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Summary: Funeral for Stephanie Parker, a jazz and blues singer and spiritual seeker, done at the request of her sister, a member of our church.

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IN THE SPOTLIGHT

Henry David Thoreau, in Walden, wrote, “The mass of men lead lives of quiet desperation.” He saw that most of us seem destined to live in frustration. Most of us will never be able to do what we would really want to do. Most of us will never truly fulfill what we believe God has planned for us. “The mass of men lead lives of quiet desperation.” We will never step out of the shadows. We come and go, day by day, unhappy with who we are, dissatisfied, feeling we could be more, but obscure, hidden, leading lives of quiet desperation.

And since that is so, it is all the more powerful when someone moves through this life for whom none of those things are true. It is all the more striking when someone refuses to live in despair, lifts up a voice, and steps out of the shadows. It is like a star in the heavens when someone acknowledges her gifts and steps forward into the spotlight. It takes our breath away, for, when we know a person like that, we know we have been in the presence of something special. And we know that we too, if we could be in touch with the right power, could come out from that quiet desperation. To be around a star who will sing in the spotlight does not make us feel more desperate; quite the contrary. To be around someone who will sing in the spotlight makes us see new possibilities in our own souls.

Stephanie Parker was such a one. The shadows were not for her; for her the spotlight, the grand stage, the glorious music. For her the decisive gesture and the great moment. Stephanie Parker would not live in quiet desperation; and so let us not despair at her death. Let us instead celebrate her life and listen for the power of her heart.

The Scriptures interpret the meaning and power of a life like hers:

For it is the God who said, "Let light shine out of darkness," who has shone in our hearts to give the light of the knowledge of the glory of God in the face of Jesus Christ. But we have this treasure in clay jars, so that it may be made clear that this extraordinary power belongs to God and does not come from us. We are afflicted in every way, but not crushed; perplexed, but not driven to despair; persecuted, but not forsaken; struck down, but not destroyed.

I

Stephanie lived in the spotlight, God’s light. She had a passion to perform. Whether it was radio, or on Broadway; whether it was with her sister in an entertainment setting, or just on the telephone, imitating Garland or Minelli, her need to perform was irrepressible. It seemed to help her. Performing helped ease her pain. Am I wide of the mark if I suggest that her pain was eased because when you are doing what you believe God put you here to do, you are closer to Him? The mass of men may lead lives of quiet desperation, but here was one woman who lived a live of exuberant hope – because she had found the spotlight, God’s light.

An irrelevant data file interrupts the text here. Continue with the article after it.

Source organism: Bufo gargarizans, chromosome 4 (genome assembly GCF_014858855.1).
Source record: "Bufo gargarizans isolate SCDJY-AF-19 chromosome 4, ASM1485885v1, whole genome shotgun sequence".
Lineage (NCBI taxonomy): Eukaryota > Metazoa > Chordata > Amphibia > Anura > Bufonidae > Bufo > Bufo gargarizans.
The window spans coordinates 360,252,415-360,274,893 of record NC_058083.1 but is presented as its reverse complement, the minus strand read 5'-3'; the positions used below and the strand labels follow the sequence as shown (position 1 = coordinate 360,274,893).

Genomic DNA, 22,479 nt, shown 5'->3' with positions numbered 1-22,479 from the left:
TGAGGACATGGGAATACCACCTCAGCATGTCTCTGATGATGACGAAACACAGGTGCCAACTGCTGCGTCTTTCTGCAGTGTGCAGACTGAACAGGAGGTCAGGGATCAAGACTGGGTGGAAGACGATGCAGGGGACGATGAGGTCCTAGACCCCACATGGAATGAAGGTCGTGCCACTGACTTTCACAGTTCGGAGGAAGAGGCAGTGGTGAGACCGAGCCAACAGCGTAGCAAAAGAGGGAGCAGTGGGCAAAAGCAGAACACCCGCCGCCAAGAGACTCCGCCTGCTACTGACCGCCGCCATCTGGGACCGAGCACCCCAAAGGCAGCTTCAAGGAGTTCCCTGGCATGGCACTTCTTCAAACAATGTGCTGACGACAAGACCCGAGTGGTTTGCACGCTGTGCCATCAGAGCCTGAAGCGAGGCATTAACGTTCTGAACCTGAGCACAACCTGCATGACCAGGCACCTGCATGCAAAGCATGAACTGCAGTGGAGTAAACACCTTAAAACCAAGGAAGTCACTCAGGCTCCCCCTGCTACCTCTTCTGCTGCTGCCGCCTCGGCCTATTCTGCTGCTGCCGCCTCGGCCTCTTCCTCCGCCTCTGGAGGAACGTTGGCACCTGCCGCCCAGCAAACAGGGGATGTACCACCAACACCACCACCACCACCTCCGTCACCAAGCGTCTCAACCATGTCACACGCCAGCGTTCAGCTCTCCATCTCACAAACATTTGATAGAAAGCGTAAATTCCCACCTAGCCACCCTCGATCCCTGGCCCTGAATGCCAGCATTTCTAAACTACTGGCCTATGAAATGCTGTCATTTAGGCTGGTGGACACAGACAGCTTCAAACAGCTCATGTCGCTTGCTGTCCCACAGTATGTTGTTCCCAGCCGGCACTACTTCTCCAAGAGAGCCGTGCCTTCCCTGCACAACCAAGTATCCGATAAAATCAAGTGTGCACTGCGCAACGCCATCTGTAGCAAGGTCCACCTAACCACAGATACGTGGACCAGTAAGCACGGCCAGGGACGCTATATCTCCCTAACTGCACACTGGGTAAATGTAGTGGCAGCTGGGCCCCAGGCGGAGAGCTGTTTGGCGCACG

“We are afflicted in every way, but not crushed; perplexed, but not driven to despair; persecuted, but not forsaken; struck down, but not destroyed.”

II

Stephanie lived in the spotlight, God’s light. The light in which she lived and moved often searched out other people and their pain. She was not slow to respond. A small child, not her own, but God’s child, lost and lonely on a street corner, brought Stephanie forward to help that child get home. A young man in a grocery store, hungry to the point of despair and therefore taking some food, rescued by Stephanie’s money and Stephanie’s compassion. The terror of war, wept over by the young performer on the stage, feeling deep in her soul the pathos of a generation in Vietnam. For her, living in the spotlight meant that you do not ignore or pass off lightly the plight of others. You feel it, you identify with it, you take it into your heart. And you do something. You do something in the name of justice. You do not sit idly by. You create the moment -- if you live in the spotlight, God’s light.

“We are afflicted in every way, but not crushed; perplexed, but not driven to despair; persecuted, but not forsaken; struck down, but not destroyed.”

III

Stephanie lived in the spotlight, God’s light. God’s light. Her spiritual search was as passionate as the rest of her life. I do recognize that in this room we will not agree completely about the details of that search. Some of us are Christian and some are Muslim. Others, doubtless, claim other allegiances or none at all. Nonetheless, surely on this we can agree – that Stephanie Parker knew herself to be a child of God. Her heart and her spirit yearned for the light of God’s truth and sought Him. She sought Him in song, she sought Him in faith, and she sought Him in compassion and love for others. How striking it is to know that only a few months ago, when the man in her life was dying, she literally prayed that his pain would be transferred to her! Our Scripture tells us that if we bear one another’s burdens, we will fulfill the law of God. Stephanie knew instinctively the power of that truth. Love and compassion for the suffering. A spiritual spotlight.

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